As One Clinton Email Nightmare Nears an End, Another Begins
Policy + Politics

As One Clinton Email Nightmare Nears an End, Another Begins

© Jonathan Ernst / Reuters

The U.S. State Department’s announcement that it will finally finish releasing the 55,000-pages of emails from Hillary Clinton’s time as the nation’s top diplomat does away with a cloud that has been hanging over the Democratic frontrunner’s presidential bid for roughly a year.

But they won’t be celebrating in Clintonland tonight because another lawsuit could keep the issue alive well into the fall.

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The State Department is set to release the last roughly 1,500 pages of emails and should wrap up the process on Monday, spokesman Mark Toner told reporters, according to Reuters.

Clinton's use of a private email server to conduct official State Department business has been a drag on her campaign ever since the “homebrew” setup was revealed by the House Select Committee on Benghazi in early 2015.

In the aftermath, the former Secretary of State called on her old agency to publicly release all of her work-related emails and has insisted none of the information she sent or received was marked classified at the time.

State has released several tranches of messages over the last nine months, and while they have made for interesting reading at times – from shedding some light on her actions before and after the deadly Benghazi attacks in 2012 and her dealings inside Obama’s Cabinet to sending out a distress call to staffers to help her find her local NPR station – none of them have been the “smoking gun” showing malfeasance Republicans had hoped for.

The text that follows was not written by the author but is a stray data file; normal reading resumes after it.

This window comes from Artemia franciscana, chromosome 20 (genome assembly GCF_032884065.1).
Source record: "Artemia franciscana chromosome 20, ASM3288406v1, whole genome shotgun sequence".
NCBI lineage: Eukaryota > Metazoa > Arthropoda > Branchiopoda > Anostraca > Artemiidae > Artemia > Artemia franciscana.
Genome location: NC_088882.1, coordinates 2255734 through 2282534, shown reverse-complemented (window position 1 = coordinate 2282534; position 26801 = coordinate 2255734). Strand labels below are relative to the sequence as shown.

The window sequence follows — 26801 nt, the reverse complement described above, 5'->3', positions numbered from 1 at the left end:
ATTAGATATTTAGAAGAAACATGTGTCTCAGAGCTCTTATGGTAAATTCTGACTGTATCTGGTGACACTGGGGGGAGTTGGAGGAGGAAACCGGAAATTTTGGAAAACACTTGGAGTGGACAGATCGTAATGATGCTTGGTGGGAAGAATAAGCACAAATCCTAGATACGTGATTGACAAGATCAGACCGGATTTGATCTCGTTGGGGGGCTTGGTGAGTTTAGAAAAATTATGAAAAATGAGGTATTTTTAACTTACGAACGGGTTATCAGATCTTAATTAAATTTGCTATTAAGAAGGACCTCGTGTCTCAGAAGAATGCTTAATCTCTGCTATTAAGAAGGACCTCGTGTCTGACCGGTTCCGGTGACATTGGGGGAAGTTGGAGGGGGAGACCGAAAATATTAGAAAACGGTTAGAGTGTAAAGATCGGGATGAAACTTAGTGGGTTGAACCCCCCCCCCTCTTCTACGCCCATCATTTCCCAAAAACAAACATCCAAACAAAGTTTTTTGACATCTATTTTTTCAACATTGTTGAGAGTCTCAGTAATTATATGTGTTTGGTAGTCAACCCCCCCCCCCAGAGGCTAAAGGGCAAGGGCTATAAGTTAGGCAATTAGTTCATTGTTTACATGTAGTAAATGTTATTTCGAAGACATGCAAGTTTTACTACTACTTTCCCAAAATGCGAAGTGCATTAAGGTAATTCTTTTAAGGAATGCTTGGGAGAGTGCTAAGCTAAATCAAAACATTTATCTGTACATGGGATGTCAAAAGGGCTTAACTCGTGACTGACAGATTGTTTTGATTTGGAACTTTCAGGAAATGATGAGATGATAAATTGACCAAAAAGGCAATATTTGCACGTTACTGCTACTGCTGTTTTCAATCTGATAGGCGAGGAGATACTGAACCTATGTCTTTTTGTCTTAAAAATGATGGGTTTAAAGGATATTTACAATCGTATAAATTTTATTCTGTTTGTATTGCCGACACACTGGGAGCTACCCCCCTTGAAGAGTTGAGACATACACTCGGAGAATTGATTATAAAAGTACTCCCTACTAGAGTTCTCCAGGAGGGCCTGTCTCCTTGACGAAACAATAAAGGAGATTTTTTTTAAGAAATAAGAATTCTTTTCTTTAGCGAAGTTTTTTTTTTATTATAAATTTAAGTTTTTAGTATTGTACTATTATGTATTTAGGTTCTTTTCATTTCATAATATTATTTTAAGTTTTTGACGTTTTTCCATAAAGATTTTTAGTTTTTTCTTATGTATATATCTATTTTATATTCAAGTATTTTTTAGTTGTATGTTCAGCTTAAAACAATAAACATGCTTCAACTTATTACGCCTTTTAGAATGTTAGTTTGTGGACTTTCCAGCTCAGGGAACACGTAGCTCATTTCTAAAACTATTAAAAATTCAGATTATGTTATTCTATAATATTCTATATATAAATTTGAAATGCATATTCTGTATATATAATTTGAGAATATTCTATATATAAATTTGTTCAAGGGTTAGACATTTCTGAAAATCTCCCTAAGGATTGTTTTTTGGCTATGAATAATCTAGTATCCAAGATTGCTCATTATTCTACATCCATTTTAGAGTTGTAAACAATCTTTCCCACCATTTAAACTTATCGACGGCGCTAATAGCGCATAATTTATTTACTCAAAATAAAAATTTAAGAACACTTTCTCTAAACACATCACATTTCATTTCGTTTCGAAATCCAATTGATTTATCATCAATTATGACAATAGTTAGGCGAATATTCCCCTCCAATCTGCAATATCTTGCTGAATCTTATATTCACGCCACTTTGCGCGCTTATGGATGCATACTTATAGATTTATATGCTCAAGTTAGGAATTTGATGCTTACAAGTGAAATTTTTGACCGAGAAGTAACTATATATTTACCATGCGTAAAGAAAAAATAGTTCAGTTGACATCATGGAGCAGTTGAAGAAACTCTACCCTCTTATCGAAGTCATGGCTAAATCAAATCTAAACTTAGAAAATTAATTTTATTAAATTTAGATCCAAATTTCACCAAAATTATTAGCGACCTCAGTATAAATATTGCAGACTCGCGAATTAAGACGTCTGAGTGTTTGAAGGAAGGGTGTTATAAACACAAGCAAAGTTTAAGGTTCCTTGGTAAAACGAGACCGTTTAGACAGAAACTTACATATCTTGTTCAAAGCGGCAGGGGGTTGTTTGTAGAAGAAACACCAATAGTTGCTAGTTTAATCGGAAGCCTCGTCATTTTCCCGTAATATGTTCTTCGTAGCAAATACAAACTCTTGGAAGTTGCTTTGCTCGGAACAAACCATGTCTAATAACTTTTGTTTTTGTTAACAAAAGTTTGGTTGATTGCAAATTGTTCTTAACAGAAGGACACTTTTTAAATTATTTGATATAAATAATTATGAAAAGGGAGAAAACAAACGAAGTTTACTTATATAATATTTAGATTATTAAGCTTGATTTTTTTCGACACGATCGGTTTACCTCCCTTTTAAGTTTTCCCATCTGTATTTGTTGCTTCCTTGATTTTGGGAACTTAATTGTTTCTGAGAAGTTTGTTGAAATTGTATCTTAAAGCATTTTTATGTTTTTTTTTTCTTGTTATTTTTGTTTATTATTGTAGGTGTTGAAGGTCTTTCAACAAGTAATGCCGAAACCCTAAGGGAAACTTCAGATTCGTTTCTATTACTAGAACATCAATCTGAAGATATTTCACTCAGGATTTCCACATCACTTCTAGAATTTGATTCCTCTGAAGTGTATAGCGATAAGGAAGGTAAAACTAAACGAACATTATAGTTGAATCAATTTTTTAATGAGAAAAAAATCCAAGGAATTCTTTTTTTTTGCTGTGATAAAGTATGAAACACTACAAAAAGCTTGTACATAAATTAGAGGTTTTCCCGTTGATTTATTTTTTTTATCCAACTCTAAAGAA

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The most controversial aspect of the releases has been over the State Department designating some of the emails as top secret. However, that debate has morphed into more of an inter-agency squabble between Foggy Bottom and the intelligence community about the liberal use of the designation when it comes to classified material.

Make no mistake, even though no “Gotcha!” email has been discovered, the drip, drip, drip of news about her email arrangement has negatively impacted Clinton’s candidacy.

The issue nearly weighed on her last summer, allowing Sen. Bernie Sanders (I-VT), her rival for the nomination, to rise in the polls. It’s also stuck in the psyche of some voters, as evidenced by a recent Gallup national survey that found “dishonest” was the word that came to mind most when people were asked about Clinton.

And while the emails may all be out, the server itself is in Justice Department custody, where officials are trying to see if they can recover any of its data, even though Clinton claims the device has been “wiped clean.”

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Meanwhile, a federal judge ruled this week that Clinton and her top aides should be questioned under oath about her email arrangement, signaling the start of an entirely new legal headache for the now White House contender and her campaign team.

The lawsuit, brought by the conservative watchdog group Judicial Watch, will pick up again in a few wekks in mid-March when the group files its preliminary plan for the questioning. State has until Apr. 5 to respond, and then Judicial Watch gets 10 days to file a reply.

The legal maneuvering means that Clinton aides could be deposed during the dog days of summer and potentially well into the general election. Another months-long round of questions about her emails could drag her entire campaign down as it did last year and give Sanders another shot at the nomination or hobble her in a contest against the GOP nominee.